Debt-strapped Hertz Global Holdings (HTZ) announced on Friday that it has reached an interim $650 million settlement agreement with debtors to suspend litigation related to the car rental company’s plan to reduce its leased fleet of rental cars.
The stock fell 5.4% to $1.58 at the close on Friday. Under the terms of the agreement, Hertz will pay a total of $650 million in cash of rent in equal monthly instalments from July to December this year. In addition, the car rental company will dispose of at least 182,521 leased vehicles between June and December.
The vehicles are owned by a separate asset-backed finance facility (ABS), which Hertz leases back under a contract that gives lenders collateral rights. The $3.9 billion in proceeds from the car sales will be used to repay debt incurred under the ABS, Hertz said in a U.S. Securities and Exchange Commission (SEC) filing. As a result of the disposition, Hertz expects to record a $282 million gain.
Back in May, Hertz filed for bankruptcy protection after it failed to reach long-term agreements with creditors and it grappled with the financial fallout induced by the coronavirus pandemic. The lockdown orders tied to the pandemic have fueled an increase in car rental cancellations and a decline in future bookings.
Deutsche Bank analyst Chris Woronka, who maintained a Hold rating on stock with a $3 price target (90% upside potential), said that if the car disposition plans materialize Hertz will end the year with 40% less fleet than it operated on average in the first quarter.
“In our opinion, this implies a potential market share opportunity for Avis (CAR), since we only expect the company to reduce its fleet by 25-30% in totality compared to the March quarter,” Woronka wrote in a note to investors on July 24. “The operational tumult at HTZ, is likely to allow CAR to undertake more aggressive marketing campaigns aimed at targeted segments of its customer base.”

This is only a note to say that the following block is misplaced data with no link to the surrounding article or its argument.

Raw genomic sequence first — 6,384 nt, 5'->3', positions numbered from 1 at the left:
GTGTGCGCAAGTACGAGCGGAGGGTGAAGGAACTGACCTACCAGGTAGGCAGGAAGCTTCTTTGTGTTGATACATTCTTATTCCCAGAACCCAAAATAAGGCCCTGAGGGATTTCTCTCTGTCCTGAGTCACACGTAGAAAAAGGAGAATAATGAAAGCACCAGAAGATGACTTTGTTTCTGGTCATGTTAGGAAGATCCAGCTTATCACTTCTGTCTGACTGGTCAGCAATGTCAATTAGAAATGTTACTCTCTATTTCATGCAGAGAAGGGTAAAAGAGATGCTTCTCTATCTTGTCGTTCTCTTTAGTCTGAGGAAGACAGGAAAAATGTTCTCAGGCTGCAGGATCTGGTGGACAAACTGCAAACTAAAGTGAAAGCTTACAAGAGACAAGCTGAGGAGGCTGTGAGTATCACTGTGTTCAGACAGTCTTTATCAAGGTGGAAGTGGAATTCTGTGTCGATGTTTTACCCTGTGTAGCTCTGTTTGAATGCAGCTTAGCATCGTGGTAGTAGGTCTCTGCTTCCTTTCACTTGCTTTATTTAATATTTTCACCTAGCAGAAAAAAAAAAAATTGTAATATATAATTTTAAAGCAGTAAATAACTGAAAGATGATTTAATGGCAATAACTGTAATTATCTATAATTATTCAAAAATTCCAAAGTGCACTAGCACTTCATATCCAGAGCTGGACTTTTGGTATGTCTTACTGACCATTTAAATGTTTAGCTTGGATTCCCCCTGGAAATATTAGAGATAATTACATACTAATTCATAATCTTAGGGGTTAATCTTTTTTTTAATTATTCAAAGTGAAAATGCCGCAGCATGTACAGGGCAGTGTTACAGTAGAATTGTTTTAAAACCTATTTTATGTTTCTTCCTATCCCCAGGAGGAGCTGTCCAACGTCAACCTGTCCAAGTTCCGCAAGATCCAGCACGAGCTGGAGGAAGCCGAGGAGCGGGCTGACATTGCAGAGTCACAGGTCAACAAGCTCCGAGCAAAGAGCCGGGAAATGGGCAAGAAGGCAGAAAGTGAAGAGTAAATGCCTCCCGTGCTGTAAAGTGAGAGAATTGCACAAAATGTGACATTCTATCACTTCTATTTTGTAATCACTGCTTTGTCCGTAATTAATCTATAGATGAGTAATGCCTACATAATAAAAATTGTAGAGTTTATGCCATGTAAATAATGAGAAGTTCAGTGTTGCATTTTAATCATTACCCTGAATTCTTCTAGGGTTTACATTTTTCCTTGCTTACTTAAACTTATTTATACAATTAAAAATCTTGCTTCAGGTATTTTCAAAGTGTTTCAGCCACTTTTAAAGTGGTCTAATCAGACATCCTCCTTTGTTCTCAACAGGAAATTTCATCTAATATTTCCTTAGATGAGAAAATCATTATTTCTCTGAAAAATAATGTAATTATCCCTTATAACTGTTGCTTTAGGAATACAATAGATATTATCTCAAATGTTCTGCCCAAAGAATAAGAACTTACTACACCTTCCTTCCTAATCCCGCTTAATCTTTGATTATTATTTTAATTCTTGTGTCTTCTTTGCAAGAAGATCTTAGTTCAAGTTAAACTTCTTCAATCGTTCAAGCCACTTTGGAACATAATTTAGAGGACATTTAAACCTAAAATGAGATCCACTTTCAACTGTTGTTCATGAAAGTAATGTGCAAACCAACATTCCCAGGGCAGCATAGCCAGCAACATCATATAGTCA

Woronka added that since he doesn’t expect HTZ to purchase new fleet for at least the balance of 2020, “CAR is likely in a comparatively strong position to strategically optimize the overall quality and mix of its own fleet to prepare for a perhaps more sustainable recovery in travel volumes at some point in 2021”.
Last month, Hertz withdrew a planned $500 million share offering until further notice after the SEC said that it had put its share prospectus under review. The car rental company had warned investors that there was a significant risk that shareholders won’t receive recovery under the Chapter 11 proceedings and that its “common stock will be worthless”.
The stock has been hard hit plunging 90% year-to-date. The troubled car rental company has a bearish Moderate Sell analyst consensus from the Street with 2 recent Hold ratings and 1 Sell rating.
The average analyst price target stands at $2.84, implying 80% upside potential in the shares over the coming year. (See Hertz stock analysis on TipRanks).